Recently I wrote an article comparing predictions that I made back in 2014 to actual events that happened in 2015. Most of my predictions were correct–but some were wrong, and so now I need to adjust the rest of my timeline to account for the unexpected events.
- Solar 2.0 is introduced–Solar sheets are thin, lightweight, and inexpensive compared to solar panels. In addition, they can be added to traditional panels to boost their efficiency from 20% to 30% or more. The price of solar cells fall below $0.50 per watt, and $1.50 for installation.
- “Artificial Leaf” technology is used to develop experimental fuel-beds to produce carbon and hydrogen fuels. However, environmental and safety concerns slow the growth of this technology.
- Solid-State Batteries are introduced–doubling energy density and cutting costs by a third. The Tesla “Giga-Factory” doubles global battery production and reduces the cost of manufacturing mid-sized batteries by half. Utilities begin to offer energy storage services as more of their customers switch to solar.
- CNG and LNG Fuel-Cell Electric Hybrids begin to edge out diesel-powered vehicles in fleets and commercial transportation.
- Energy Prices Peak and Plummet. Utilities are forced to cut back production due to loss of customers to solar; they get laws passed forcing solar owners store surplus power. Reduced demand for gasoline, along with a glut of shale oil and gas drives prices down.
- Graphene begins mass production. Manufacturers start experimenting with the material–developing super-strong metals and composites for special applications.
- Faster, cheaper 3D Printing techniques developed. Some specialty manufacturers switch completely to printing. Specialized printers are developed for large-scale industrial production. Home-based printers evolve to make replacement parts for appliances and personal electronics.
- Micro-reactors begin to be developed for industrial scale chemical production, and small-scale nano-particle production. Engineers begin developing general-purpose, programmable microfluidic systems. Companies experiment with connecting specialized reactors directly to 3D Printers; early results are promising with gains of 10x or more.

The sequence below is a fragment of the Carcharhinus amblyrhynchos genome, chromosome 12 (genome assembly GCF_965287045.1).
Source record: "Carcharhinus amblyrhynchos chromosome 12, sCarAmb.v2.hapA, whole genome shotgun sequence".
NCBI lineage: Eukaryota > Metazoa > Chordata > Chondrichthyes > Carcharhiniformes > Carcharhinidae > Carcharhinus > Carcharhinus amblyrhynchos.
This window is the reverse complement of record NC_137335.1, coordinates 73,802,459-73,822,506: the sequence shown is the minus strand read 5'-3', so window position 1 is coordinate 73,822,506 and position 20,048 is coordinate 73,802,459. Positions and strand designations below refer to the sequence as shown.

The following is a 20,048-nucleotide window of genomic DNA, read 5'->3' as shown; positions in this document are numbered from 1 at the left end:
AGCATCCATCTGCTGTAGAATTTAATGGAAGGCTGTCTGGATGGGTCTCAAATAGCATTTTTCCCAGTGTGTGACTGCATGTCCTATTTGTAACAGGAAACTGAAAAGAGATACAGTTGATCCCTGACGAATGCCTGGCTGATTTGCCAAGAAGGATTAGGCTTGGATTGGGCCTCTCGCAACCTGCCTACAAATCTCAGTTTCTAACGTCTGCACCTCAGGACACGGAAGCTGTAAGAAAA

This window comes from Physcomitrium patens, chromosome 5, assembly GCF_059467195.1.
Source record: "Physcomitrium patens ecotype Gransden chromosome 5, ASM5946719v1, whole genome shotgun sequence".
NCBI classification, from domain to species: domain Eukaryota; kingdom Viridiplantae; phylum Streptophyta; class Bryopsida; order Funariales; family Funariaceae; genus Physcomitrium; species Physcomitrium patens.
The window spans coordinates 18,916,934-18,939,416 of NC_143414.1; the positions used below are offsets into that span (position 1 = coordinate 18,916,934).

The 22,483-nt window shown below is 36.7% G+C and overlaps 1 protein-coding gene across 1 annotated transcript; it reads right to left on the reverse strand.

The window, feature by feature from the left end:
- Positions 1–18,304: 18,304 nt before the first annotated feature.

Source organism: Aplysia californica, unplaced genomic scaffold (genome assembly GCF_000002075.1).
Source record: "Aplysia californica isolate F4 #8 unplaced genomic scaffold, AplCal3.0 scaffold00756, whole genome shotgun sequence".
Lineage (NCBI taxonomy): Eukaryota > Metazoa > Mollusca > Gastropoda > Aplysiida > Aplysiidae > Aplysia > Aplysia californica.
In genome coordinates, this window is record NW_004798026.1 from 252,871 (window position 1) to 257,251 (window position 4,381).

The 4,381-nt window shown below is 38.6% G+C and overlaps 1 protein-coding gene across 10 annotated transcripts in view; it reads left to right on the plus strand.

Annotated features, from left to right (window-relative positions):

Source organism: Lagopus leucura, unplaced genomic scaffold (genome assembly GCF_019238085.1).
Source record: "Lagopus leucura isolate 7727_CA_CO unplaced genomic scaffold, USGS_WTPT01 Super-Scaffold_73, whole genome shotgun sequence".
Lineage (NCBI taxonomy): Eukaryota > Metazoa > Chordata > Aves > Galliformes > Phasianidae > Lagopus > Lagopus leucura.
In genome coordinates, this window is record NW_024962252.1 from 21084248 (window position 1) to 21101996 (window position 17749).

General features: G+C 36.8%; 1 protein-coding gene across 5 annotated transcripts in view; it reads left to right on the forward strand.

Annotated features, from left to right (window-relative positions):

- Intelligent Agents (IAs) begin to replace customer service representatives, receptionists, and secretaries. I-Agents enter into accounting, stock prediction, and academic research.
- Automated commercial trucks and cabs are introduced—workers’ unions go on strike. Self-driving cars prove to be safer and more effective than human drivers—laws proposed requiring all new cars have autodrive as a safety feature.
- Robots become more autonomous and begin to outnumber humans in the workforce. Ethical questions arise as robots make their way into law-enforcement and military use. Laws proposed to ban “Robocops” and “Terminators”.
- Death of the PC…long live the PCS! Personal Computers evolve into Personal Cloud Servers for portable devices, providing added processing power, memory, and storage for more intense applications.
- Graphene and other new materials used to develop faster processors. Photonic and Spin-Based processors developed. Room-temperature quantum computer developed. Moore’s Law marches on…
- Wearable Displays introduced–but are big and clunky. Cheap systems make use of HD Cell-Phones. Virtual and Augmented Reality are re-branded as HYPER-REALITY (HR). Early HR applications provide little utility.
- Phase-Change Memory introduced into market.
- Computer specifications stagnate at 1-3Ghz processor 8-16 GB of ram and 1TB of memory as manufacturers focus on fitting the same power in smaller form-factors. Google Fiber begins to compete with Comcast and AT&T in many locations–providing gigabit speeds. P-CELL Technology brings wireless internet speeds up to par with cable internet.
- Bio-MEMs revolutionize medicine–small implants dispense medication as needed, reducing the possibility of human error. People start using MEMs to enhance athletic performance and to dispense recreational drugs. Laws are proposed to ban MEMs from non-medical use.
- First viable 3D Printed human organs (heart, liver, kidney) created and fast-tracked for FDA approval. Scientist work on developing a 3D Printed Eye.
- Scientists discover methods to slow or stop human aging–animal tests show promise, but human trials have mixed results.
- Full Genetic Analysis takes less than a day and costs less than $1,000
- Genetic Testing allows people to screen embryos and select those with the best physical characteristics. Gene-replacement therapy is introduced to alter the characteristics of embryos. Legislation is introduced to prohibit “Designer Babies”
- Gene-Replacement Therapy receives approval for trials in human children; method developed for Adult Gene Therapy
- Bionic limbs developed that can communicate with the nervous system to provide sensation and movement equal to natural limbs. Exoskeletons developed to assist elderly and enhance human performance.